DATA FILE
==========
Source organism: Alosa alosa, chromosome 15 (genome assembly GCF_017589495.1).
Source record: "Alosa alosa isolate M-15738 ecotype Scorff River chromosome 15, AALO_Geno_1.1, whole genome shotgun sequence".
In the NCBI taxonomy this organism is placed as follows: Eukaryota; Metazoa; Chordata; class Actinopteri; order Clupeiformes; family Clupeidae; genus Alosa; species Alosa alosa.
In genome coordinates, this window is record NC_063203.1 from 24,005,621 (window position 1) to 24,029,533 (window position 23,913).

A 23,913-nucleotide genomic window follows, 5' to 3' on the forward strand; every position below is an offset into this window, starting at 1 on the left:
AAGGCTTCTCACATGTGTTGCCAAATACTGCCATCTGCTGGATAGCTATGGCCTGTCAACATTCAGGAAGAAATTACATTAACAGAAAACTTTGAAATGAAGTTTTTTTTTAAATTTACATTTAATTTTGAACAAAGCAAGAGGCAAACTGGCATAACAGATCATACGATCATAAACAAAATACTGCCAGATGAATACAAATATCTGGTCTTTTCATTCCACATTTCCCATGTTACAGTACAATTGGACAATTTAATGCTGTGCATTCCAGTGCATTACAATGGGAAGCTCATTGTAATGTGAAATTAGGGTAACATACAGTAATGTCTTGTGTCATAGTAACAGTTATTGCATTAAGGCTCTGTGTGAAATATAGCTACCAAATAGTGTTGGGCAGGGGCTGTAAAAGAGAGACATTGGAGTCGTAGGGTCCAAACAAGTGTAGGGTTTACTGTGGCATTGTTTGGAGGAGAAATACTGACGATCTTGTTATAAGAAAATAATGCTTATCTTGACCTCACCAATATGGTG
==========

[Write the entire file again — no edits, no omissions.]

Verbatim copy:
Source organism: Alosa alosa, chromosome 15 (genome assembly GCF_017589495.1).
Source record: "Alosa alosa isolate M-15738 ecotype Scorff River chromosome 15, AALO_Geno_1.1, whole genome shotgun sequence".
In the NCBI taxonomy this organism is placed as follows: Eukaryota; Metazoa; Chordata; class Actinopteri; order Clupeiformes; family Clupeidae; genus Alosa; species Alosa alosa.
In genome coordinates, this window is record NC_063203.1 from 24,005,621 (window position 1) to 24,029,533 (window position 23,913).

A 23,913-nucleotide genomic window follows, 5' to 3' on the forward strand; every position below is an offset into this window, starting at 1 on the left:
AAGGCTTCTCACATGTGTTGCCAAATACTGCCATCTGCTGGATAGCTATGGCCTGTCAACATTCAGGAAGAAATTACATTAACAGAAAACTTTGAAATGAAGTTTTTTTTTAAATTTACATTTAATTTTGAACAAAGCAAGAGGCAAACTGGCATAACAGATCATACGATCATAAACAAAATACTGCCAGATGAATACAAATATCTGGTCTTTTCATTCCACATTTCCCATGTTACAGTACAATTGGACAATTTAATGCTGTGCATTCCAGTGCATTACAATGGGAAGCTCATTGTAATGTGAAATTAGGGTAACATACAGTAATGTCTTGTGTCATAGTAACAGTTATTGCATTAAGGCTCTGTGTGAAATATAGCTACCAAATAGTGTTGGGCAGGGGCTGTAAAAGAGAGACATTGGAGTCGTAGGGTCCAAACAAGTGTAGGGTTTACTGTGGCATTGTTTGGAGGAGAAATACTGACGATCTTGTTATAAGAAAATAATGCTTATCTTGACCTCACCAATATGGTG